April 14, 2013, midnight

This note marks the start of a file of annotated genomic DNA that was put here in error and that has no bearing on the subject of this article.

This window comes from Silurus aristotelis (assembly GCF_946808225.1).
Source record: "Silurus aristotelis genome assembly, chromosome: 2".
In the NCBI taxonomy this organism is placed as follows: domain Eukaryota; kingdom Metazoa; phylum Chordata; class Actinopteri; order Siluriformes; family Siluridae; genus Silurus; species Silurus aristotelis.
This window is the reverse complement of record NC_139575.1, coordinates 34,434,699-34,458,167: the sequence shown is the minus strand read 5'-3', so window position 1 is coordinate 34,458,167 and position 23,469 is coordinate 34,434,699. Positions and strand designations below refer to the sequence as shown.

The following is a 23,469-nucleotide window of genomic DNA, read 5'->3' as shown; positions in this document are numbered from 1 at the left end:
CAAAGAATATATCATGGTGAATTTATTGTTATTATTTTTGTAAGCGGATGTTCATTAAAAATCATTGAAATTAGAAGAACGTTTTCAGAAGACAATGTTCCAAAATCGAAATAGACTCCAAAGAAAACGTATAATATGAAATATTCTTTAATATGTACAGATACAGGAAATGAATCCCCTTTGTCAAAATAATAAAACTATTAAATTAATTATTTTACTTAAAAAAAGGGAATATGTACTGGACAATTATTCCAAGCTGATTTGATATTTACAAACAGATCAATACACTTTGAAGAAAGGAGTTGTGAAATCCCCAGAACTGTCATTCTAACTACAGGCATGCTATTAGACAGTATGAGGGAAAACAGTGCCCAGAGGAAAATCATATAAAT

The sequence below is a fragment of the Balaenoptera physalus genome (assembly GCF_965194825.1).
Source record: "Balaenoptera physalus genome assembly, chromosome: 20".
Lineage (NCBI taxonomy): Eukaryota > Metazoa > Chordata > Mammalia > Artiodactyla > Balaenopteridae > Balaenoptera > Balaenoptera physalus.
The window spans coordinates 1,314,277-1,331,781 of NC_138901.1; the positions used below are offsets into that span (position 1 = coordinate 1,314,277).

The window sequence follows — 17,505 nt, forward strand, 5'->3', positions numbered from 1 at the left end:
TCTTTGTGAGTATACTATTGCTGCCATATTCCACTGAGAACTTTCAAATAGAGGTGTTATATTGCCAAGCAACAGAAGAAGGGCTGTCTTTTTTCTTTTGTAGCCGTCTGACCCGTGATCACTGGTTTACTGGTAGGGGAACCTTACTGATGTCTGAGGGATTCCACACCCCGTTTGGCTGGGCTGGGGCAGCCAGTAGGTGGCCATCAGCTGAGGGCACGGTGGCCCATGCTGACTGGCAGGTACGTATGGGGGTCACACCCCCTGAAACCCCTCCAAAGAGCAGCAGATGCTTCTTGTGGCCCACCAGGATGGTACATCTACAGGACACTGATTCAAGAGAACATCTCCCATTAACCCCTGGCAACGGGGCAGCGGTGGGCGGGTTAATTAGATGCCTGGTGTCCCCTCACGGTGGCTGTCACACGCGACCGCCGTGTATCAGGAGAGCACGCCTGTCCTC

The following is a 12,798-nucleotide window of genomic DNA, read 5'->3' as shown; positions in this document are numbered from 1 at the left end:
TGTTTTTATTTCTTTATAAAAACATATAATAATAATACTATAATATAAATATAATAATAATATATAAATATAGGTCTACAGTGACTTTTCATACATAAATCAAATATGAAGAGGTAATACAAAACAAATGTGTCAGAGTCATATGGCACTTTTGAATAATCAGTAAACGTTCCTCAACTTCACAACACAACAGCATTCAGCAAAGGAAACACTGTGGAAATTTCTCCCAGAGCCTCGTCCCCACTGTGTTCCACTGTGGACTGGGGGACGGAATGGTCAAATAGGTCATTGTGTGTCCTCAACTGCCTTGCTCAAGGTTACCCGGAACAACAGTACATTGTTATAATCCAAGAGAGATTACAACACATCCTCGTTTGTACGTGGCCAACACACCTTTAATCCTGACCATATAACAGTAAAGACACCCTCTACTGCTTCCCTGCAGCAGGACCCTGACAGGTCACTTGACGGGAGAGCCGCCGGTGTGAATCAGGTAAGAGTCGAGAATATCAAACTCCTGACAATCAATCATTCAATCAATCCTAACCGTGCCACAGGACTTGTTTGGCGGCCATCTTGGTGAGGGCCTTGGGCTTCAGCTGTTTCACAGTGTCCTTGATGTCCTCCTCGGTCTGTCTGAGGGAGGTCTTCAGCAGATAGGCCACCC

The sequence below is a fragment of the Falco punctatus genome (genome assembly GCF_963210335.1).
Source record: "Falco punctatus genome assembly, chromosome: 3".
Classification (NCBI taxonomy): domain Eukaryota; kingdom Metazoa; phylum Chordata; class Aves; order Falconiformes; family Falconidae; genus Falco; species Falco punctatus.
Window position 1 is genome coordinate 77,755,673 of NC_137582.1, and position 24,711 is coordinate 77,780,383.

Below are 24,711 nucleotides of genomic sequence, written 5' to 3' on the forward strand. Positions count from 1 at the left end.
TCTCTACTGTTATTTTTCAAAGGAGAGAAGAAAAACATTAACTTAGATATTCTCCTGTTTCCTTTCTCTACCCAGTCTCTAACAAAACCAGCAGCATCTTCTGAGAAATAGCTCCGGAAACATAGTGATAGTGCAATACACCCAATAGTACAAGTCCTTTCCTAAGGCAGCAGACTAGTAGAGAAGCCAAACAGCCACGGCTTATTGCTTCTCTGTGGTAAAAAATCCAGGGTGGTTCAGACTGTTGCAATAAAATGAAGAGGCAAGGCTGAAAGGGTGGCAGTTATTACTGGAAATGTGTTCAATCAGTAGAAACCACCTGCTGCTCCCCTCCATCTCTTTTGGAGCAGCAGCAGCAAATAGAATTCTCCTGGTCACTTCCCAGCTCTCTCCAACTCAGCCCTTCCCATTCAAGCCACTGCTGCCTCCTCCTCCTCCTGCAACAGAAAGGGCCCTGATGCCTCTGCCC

On April 14th, Cameroon’s voters will vote in the country’s first-ever upper house elections, establishing the country’s first Senate (Sénat). 70 seats are up for election, and the majority are expected to be won by the Cameroon People's Democratic Movement/ Rassemblement Démocratique du Peuple Camerounais (CPDM/ RDPC), the ruling party. The remaining 30 seats will be appointed by President Paul Biya. In 1996, an amendment to Cameroon’s Constitution established a 100-seat Senate, in addition to the existing 180-seat National Assembly. Also decreed in this amendment was the establishment of Regional Councils, decentralized bodies in charge of governing Cameroon’s 10 provinces or ‘regions.’ In 2008 the National Assembly modified this clause to exclusively give Municipal Councilors the power to elect the Senate—if Senate elections were held ahead of Regional Council elections. Since President Biya has yet to call for Regional Council elections, the Electoral College will be solely comprised of Municipal Councilors, many whose five-year terms would have expired in 2012, but were extended by parliament for another year. Out of 360 Municipal Councils comprising the Electoral College, 336 are presumed to be affiliated with the CPDM.